Cover down, pray through: Bob Dylan's underrated, misunderstood "gospel years" are meticulously examined in this welcome new installment of his Bootleg series.

"How long can I listen to the lies of prejudice?
How long can I stay drunk on fear out in the wilderness?"
-- Bob Dylan, "When He Returns," 1979

Bob Dylan's career has been full of unpredictable left turns that have left fans confused, enthralled, enraged – sometimes all at once. At the 1965 Newport Folk Festival – accompanied by a pickup band featuring Mike Bloomfield and Al Kooper – he performed his first electric set, upsetting his folk base. His 1970 album Self Portrait is full of jazzy crooning and head-scratching covers. In 1978, his self-directed, four-hour film Renaldo and Clara was released, combining concert footage with surreal, often tedious dramatic scenes. Dylan seemed to thrive on testing the patience of his fans.

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TV

Inane Political Discourse, or, Alan Partridge's Parody Politics

Publicity photo of Steve Coogan courtesy of Sky Consumer Comms

That the political class now finds itself relegated to accidental Alan Partridge territory along the with rest of the twits and twats that comprise English popular culture is meaningful, to say the least.

"I evolve, I don't…revolve."
-- Alan Partridge

Alan Partridge began as a gleeful media parody in the early '90s but thanks to Brexit he has evolved into a political one. In print and online, the hopelessly awkward radio DJ from Norwich, England, is used as an emblem for incompetent leadership and code word for inane political discourse.

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If space is time—and space is literally time in the comics form—the world of the novel is a temporal cage. Manuele Fior pushes at the formal qualities of that cage to tell his story.

Manuele Fior's 5,000 Km Per Second was originally published in 2009 and, after winning the Angouléme and Lucca comics festivals awards in 2010 and 2011, was translated and published in English for the first time in 2016. As suggested by its title, the graphic novel explores the effects of distance across continents and decades. Its love triangle begins when the teenaged Piero and his best friend Nicola ogle Lucia as she moves into an apartment across the street and concludes 20 estranged years later on that same street. The intervening years include multiple heartbreaks and the one second phone delay Lucia in Norway and Piero in Egypt experience as they speak while 5,000 kilometers apart.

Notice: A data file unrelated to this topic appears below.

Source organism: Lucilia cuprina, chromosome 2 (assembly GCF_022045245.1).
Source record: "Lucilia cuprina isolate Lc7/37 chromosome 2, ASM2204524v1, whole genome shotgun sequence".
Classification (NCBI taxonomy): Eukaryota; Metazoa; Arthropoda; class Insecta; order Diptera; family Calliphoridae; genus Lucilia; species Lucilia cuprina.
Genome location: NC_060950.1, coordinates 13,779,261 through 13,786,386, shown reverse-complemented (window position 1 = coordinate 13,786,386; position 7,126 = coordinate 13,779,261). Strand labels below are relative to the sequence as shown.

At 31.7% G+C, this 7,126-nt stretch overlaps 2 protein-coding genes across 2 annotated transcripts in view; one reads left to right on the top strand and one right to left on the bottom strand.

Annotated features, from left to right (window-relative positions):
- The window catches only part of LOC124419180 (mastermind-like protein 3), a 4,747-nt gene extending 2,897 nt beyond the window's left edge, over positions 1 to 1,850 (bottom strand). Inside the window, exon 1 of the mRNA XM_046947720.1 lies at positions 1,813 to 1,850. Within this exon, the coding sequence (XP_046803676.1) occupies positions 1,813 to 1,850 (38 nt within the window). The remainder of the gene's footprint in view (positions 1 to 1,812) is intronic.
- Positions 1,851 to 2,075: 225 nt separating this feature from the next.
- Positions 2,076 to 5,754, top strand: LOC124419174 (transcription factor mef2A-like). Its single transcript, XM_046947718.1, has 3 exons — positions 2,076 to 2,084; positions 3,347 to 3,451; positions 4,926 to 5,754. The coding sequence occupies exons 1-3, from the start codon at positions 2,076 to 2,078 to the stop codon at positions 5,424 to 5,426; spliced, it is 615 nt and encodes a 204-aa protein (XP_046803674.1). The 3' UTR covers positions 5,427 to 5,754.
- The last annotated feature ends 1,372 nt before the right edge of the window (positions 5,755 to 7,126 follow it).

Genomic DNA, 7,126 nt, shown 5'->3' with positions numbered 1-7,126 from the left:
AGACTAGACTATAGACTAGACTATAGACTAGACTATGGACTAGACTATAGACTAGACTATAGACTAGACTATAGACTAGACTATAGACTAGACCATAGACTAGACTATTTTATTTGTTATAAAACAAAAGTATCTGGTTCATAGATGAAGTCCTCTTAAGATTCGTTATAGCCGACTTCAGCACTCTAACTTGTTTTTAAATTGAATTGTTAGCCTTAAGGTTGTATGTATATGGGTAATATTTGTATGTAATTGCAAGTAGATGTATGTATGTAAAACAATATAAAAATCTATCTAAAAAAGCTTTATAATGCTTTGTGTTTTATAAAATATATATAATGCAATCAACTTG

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Featuring a shining collaboration with Terry Riley, the Del Sol String Quartet have produced an excellent new music recording during their 25 years as an ensemble.

Dark Queen Mantra, both the composition and the album itself, represent a collaboration between the Del Sol String Quartet and legendary composer Terry Riley. Now in their 25th year, Del Sol have consistently championed modern music through their extensive recordings (11 to date), community and educational outreach efforts, and performances stretching from concert halls and the Library of Congress to San Francisco dance clubs. Riley, a defining figure of minimalist music, has continually infused his compositions with elements of jazz and traditional Indian elements such as raga melodies and rhythms. Featuring two contributions from Riley, as well as one from former Riley collaborator Stefano Scodanibbio, Dark Queen Mantra continues Del Sol's objective of exploring new avenues for the string quartet format.